The Colombian schemer returned to Real Madrid in the summer after two seasons on loan at Bayern Munich. Los Blancos had hoped to sell the 28-year-old – if not to the Bavarians then to someone – in order to balance the books after a €300million summer refresh.
However, despite reportedly offering him to Paris Saint-Germain as part of a player-plus-cash deal for Neymar, Rodríguez remains at the Santiago Bernabéu where he has dramatically fallen down the pecking order amid an influx of new arrivals.
In truth, he was already bottom of the depth chart after being shipped out to Bayern for two years with a price already fixed should the Bundesliga giants wish to sign him permanently during that period.
But when Die Roten sacked Carlo Ancelotti in September 2017, Rodríguez lost his biggest ally in Germany, the coach he’d worked with in Madrid, who brought him to Bayern. Rodríguez finished his time in Munich with just 32 Bundesliga starts to his name and having spent much of his time at the club under Niko Kovač.
It was inevitable he would not make the switch permanent, although the numbers he posted during his time in the Bundesliga were impressive nonetheless.
Rodríguez was second for assists per 90 with 0.45 and second again for Big Chances created (0.71). No-one averaged more crosses (2.43), while he posted the second-most passes in the opponents’ half per 90 (45.82) and the most open-play shot assists (2.08).
His effectiveness as a creator won’t have come as a surprise but what might is the fact no Bundesliga midfielder regained possession in the attacking third more times per 90 than Rodríguez (1.23). The former Porto star was a pressing machine.
Now he finds himself in limbo at the Bernabéu, caught between the old guard and the new. Coach Zinedine Zidane has thrown him a bone in the shape of four LaLiga starts. But there is no natural spot in the Frenchman’s 4-3-3 system for Rodríguez who typically operates as a No.10 behind the centre-forward – even though he spent some time in Germany playing deeper.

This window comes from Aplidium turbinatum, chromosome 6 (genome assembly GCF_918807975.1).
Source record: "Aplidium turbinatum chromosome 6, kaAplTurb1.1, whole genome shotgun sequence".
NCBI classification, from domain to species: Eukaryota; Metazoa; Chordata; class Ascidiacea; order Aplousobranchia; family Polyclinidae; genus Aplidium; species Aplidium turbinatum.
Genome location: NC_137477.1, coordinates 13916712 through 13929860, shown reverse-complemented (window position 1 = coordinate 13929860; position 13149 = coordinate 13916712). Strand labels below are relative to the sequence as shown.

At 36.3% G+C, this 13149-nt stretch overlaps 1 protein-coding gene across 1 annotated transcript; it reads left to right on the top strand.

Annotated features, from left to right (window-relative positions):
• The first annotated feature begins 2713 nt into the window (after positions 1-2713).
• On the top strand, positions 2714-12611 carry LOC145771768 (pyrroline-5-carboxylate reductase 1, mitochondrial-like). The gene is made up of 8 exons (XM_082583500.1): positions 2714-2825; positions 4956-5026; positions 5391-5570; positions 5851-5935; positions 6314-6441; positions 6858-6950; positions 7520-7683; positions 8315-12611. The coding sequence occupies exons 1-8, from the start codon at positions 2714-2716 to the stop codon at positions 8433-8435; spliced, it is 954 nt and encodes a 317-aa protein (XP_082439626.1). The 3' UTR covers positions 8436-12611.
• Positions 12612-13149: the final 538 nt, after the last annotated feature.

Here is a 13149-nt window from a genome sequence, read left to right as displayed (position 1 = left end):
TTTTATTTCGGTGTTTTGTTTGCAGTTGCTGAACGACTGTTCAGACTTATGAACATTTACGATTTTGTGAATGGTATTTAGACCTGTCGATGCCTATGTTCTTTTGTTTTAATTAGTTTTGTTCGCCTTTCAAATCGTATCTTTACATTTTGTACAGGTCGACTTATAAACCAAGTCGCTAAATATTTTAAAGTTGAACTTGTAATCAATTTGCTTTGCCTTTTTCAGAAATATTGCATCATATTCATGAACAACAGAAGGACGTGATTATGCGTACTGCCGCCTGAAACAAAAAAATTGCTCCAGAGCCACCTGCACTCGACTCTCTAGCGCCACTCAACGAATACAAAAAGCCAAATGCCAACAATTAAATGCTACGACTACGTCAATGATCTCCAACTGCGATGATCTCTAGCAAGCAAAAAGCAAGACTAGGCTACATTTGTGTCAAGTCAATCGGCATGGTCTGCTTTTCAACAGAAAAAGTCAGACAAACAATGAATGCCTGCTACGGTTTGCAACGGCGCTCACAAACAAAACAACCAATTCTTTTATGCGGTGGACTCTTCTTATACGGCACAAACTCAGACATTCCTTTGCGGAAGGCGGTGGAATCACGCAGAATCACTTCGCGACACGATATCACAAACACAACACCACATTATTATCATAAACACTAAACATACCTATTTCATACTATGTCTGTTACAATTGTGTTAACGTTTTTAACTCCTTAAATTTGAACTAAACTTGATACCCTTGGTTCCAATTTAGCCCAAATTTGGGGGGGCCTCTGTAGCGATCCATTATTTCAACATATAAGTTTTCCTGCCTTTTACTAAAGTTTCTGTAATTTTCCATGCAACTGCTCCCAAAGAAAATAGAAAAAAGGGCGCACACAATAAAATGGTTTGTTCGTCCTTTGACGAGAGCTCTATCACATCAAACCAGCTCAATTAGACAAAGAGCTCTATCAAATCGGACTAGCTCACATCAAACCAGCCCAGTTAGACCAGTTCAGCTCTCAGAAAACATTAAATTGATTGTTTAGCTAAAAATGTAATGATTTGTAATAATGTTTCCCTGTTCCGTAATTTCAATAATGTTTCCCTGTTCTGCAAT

It is the same at Arsenal and this is just one of the reasons links by El Desmarque are mystifying. Rodríguez, according to the Spanish outlet, is an Arsenal transfer target and while he’s a fine player, he is not the player the Gunners need.
Indeed, Arsenal already have a No.10 that the now-departed Unai Emery couldn’t fit into his starting XI on a regular basis. That player also joined from Real Madrid to, indirectly at least, make room for Rodríguez following the 2010 World Cup in Brazil.
We’re talking, of course, about Mesut Özil. A divisive figure among Gunners supporters, the German international has been reintegrated into the side in recent weeks but only when Emery had tried everything else in a desperate bid to improve the Gunners’ form and save his job.
Cramming a second attacking midfielder into an already front-loaded side which has to include Pierre-Emerick Aubameyang and Alexandre Lacazette, while trying to find room for Nicolas Pépé, would be impossible.
What makes these reports equally baffling is the allocation of funds. There are few complaints about Arsenal’s attack – perhaps an over-reliance on Aubameyang but nothing major – as for the rest of the team, take your pick.
Arsenal are infamously leaky at the back, lack depth in the full-back positions, lack quality in midfield and leadership throughout. Spending a reported £35.8million on a player who wouldn’t plug any of those gaps and wouldn’t fit into the existing system is maddening.
In fact, it’s the kind of thing Arsène Wenger would have done. Instead of concerning himself with the gaping hole in his team, he’d sooner add a sprinkling of stardust elsewhere. For too long it was a criticism of the Frenchman and, eventually, his stubbornness cost him the job he loved as Arsenal remained rudderless in the final years of his reign.
On top of all that, Arsenal have a young player who has played in the position Rodríguez would potentially fill and has impressed: Joe Willock. It was the 20-year-old who took Özil’s place in the side at the beginning of the season when the former Germany international was given time away from football following a knife attack in London.
For all Emery’s faults – of which there were many – the Spaniard was quick to give youth a chance and Willock, who signed a new long-term contract in December, has been one of the beneficiaries alongside Bukayo Saka, Gabriel Martinelli and Reiss Nelson.
Arsenal have made plenty of mistakes in recent years. Particularly when it comes to silky playmakers who are unwanted and unloved by Real Madrid, European football’s most fickle and impatient side. Signing another of their cast-offs would only compound previous errors.